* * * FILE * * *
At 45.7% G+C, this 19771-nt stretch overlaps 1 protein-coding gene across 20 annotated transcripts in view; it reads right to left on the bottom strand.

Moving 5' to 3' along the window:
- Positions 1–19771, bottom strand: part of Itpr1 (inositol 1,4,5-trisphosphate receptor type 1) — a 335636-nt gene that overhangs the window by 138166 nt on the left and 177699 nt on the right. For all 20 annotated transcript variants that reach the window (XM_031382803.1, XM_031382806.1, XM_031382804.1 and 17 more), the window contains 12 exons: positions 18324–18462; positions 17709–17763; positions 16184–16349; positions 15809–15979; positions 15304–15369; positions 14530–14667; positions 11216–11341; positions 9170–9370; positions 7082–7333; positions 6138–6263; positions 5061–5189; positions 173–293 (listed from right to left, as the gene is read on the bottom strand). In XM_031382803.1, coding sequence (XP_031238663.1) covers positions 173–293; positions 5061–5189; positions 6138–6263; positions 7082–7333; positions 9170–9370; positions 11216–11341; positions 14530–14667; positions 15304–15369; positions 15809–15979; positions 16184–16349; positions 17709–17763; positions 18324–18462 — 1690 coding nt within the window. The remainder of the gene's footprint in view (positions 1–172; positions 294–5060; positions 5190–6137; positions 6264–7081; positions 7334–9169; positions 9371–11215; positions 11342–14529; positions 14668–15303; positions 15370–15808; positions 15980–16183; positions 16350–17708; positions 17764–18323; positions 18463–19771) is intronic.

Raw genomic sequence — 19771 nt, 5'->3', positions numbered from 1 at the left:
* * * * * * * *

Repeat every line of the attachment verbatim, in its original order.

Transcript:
At 45.7% G+C, this 19771-nt stretch overlaps 1 protein-coding gene across 20 annotated transcripts in view; it reads right to left on the bottom strand.

Moving 5' to 3' along the window:
- Positions 1–19771, bottom strand: part of Itpr1 (inositol 1,4,5-trisphosphate receptor type 1) — a 335636-nt gene that overhangs the window by 138166 nt on the left and 177699 nt on the right. For all 20 annotated transcript variants that reach the window (XM_031382803.1, XM_031382806.1, XM_031382804.1 and 17 more), the window contains 12 exons: positions 18324–18462; positions 17709–17763; positions 16184–16349; positions 15809–15979; positions 15304–15369; positions 14530–14667; positions 11216–11341; positions 9170–9370; positions 7082–7333; positions 6138–6263; positions 5061–5189; positions 173–293 (listed from right to left, as the gene is read on the bottom strand). In XM_031382803.1, coding sequence (XP_031238663.1) covers positions 173–293; positions 5061–5189; positions 6138–6263; positions 7082–7333; positions 9170–9370; positions 11216–11341; positions 14530–14667; positions 15304–15369; positions 15809–15979; positions 16184–16349; positions 17709–17763; positions 18324–18462 — 1690 coding nt within the window. The remainder of the gene's footprint in view (positions 1–172; positions 294–5060; positions 5190–6137; positions 6264–7081; positions 7334–9169; positions 9371–11215; positions 11342–14529; positions 14668–15303; positions 15370–15808; positions 15980–16183; positions 16350–17708; positions 17764–18323; positions 18463–19771) is intronic.

Raw genomic sequence — 19771 nt, 5'->3', positions numbered from 1 at the left: